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WD Black SN770 review: just short of SSD greatness

A PCIe 4.0 SSD with some serious sibling rivalry

Western Digital are continuing their charge into high-speed PCIe 4.0 SSDs with the WD Black SN770. This is pretty straight down the middle as far as Gen 4 SSDs go: the 1TB model I’ve tested claims sequential speeds up to 5150MB/s for reads and 4900MB/s for writes, enough to embarrass any PCIe 3.0 SSD without veering into mega-enthusiast territory. There’s a broad range of capacities too, starting at 250GB and ending at a roomy 2TB.

All fine so far - not every little shard of PCIe 4.0 storage needs to be an ambitious pace merchant like WD’s own Black SN850, nor a relatively entry-level drive like the Black SN750 SE. However, while the Black SN770 can deliver on in-game performance, its overall performance and surprisingly high pricing leaves it stuck awkwardly between those two other WD offerings. And given they're two of the best SSDs you can buy right now, that’s not a very comfortable place to be.

Cover image for YouTube videoNon-canon | Mystery Steam Reviews (Video Games Spinoffs)

Still, let’s start with the good part. The Black SN770 can be blazingly fast in the right conditions, including when loading games. Shadow of the Tomb Raider’s Cozumel mission loaded from the Black SN770 in a scant 9.39 seconds, a full second faster than the Black SN750 SE and even a couple of blinks faster than the Black SN850. It also posted an excellent write speed result, 3352MB/s, in CrystalDiskMark’s 8 queue/8 thread random benchmark. That’s faster than both of its WD stablemates as well as the Samsung 980 Pro, another higher-end PCIe 4.0 SSD. Its 236.6MB/s result in the AS SSD 4K write test is also one of the highest I’ve got on record.

Good write speeds have their uses, especially when copying files, and you’d probably be doing a lot of that when installing a new SSD. Unfortunately, the Black SN770’s read speeds aren’t on the same level. Back in the CrystalDiskMark test, its read speed result of 2516MB/s isn’t bad per se, but it’s slower than the Black SN850’s 2614.5MB/s and the 2695MB/s of the Kingston Fury Renegade. And it seemed to struggle with AS SSD’s random 4K read test, only managing 54.2MB/s. That’s actually one of the lowest we’ve seen from a PCIe 4.0 drive, with even some PCIe 3.0 SSDs like the Kingston KC2500 and Samsung 970 Pro outpacing it, not to mention the seemingly lower-spec Black SN750 SE.

Not that you’d really see sequential read/write speeds in ordinary use, but the Black SN770’s results in the AS SSD 1GB sequential tests turned out on the lower side too. With a 3924.9MB/s read speed and a 3995.8MB/s write speed, it’s faster than the Black SN750 SE, but the Black SN850 beats it by over 2000MB/s on reads and nearly 1200MB/s on writes.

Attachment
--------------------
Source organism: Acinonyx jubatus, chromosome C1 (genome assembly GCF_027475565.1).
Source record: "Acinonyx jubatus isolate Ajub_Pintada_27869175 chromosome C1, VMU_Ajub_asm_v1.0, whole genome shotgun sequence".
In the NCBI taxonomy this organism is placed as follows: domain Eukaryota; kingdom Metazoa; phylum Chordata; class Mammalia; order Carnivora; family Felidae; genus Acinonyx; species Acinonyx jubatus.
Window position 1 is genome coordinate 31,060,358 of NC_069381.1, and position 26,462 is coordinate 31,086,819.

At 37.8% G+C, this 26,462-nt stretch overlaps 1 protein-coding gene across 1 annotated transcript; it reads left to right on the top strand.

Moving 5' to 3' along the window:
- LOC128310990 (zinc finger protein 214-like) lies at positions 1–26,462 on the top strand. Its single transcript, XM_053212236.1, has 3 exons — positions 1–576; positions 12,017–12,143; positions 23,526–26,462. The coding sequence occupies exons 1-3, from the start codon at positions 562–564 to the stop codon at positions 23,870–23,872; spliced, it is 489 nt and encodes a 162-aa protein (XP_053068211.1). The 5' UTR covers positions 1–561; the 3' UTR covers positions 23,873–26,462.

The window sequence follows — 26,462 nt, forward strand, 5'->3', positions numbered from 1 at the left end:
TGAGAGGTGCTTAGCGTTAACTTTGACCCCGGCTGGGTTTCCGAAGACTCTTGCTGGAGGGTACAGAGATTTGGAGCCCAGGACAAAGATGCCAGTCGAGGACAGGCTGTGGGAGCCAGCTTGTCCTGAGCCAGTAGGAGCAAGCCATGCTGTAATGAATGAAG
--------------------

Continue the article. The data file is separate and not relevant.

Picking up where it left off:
The thing is, these results wouldn't be an issue in and of themselves. The Black SN770 may be inconsistent but more often than not, it is fast, and that Shadow of the Tomb Raider loading speed shows it can compete on gaming performance. The Black SN770 could have slotted in much more neatly between the Black SN750 SE and the Black SN850, and among PCIe 4.0 SSDs in general - all it would have taken was the right pricing.

It does not have the right pricing. Not for the more capacious models anyway. The 1TB version is launching at £144 / $130, which here in Blighty is about £20 more than the 1TB Black SN850, £40 more than the 1TB Black SN750 SE and £14 more than the Samsung 980 Pro at their respective (and current) best prices. Then there’s the 2TB version of the Black SN770, which is around £80 more than the equivalent Black SN850 and 980 Pro SSDs.

The WD Black SN770 SSD next to the WD Black SN750 SE.

I know I said, literally yesterday, that it can be worth investing in pricey storage. And the Kingston Fury Renegade is certainly not cheaper than the Black SN770, but in return for your outlay, it does gets you some of the best read/write speeds on the market. The Black SN770 may have flashes of brilliance, but it’s not consistently speedy enough to justify over its own bigger brother, the Black SN850.

There is one possible exception in the 250GB model, and not just because the Black SN850 lacks one of its own. In fact, 250GB variants of PCIe 4.0 drives aren’t all that common in general, and at £56 it’s only £5 more than the 250GB Black SN750 SE. It could therefore be a decent pick for anyone wanting PCIe 4.0 performance, but only has the budget for a small SSD + large HDD storage setup.

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About the Author
James Archer avatar

James Archer

Hardware Editor

James had previously hung around beneath the RPS treehouse as a freelancer, before being told to drop the pine cones and climb up to become hardware editor. He has over a decade’s experience in testing/writing about tech and games, something you can probably tell from his hairline.